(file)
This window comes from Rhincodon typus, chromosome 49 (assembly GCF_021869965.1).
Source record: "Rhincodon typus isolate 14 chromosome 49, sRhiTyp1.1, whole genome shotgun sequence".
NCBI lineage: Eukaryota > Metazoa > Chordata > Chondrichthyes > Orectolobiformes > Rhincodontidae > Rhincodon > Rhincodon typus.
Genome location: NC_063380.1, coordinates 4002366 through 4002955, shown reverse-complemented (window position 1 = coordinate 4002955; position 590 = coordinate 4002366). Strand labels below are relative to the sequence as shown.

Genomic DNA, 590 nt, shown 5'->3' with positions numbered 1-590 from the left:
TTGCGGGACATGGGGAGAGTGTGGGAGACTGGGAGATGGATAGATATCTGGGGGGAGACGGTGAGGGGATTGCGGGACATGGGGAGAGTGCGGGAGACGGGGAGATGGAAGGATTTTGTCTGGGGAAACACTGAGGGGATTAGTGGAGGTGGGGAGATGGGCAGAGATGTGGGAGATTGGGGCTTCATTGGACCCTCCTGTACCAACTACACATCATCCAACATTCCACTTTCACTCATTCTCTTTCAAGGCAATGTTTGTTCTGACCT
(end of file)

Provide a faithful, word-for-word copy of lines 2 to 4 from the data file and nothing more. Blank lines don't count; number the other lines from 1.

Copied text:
Source record: "Rhincodon typus isolate 14 chromosome 49, sRhiTyp1.1, whole genome shotgun sequence".
NCBI lineage: Eukaryota > Metazoa > Chordata > Chondrichthyes > Orectolobiformes > Rhincodontidae > Rhincodon > Rhincodon typus.
Genome location: NC_063380.1, coordinates 4002366 through 4002955, shown reverse-complemented (window position 1 = coordinate 4002955; position 590 = coordinate 4002366). Strand labels below are relative to the sequence as shown.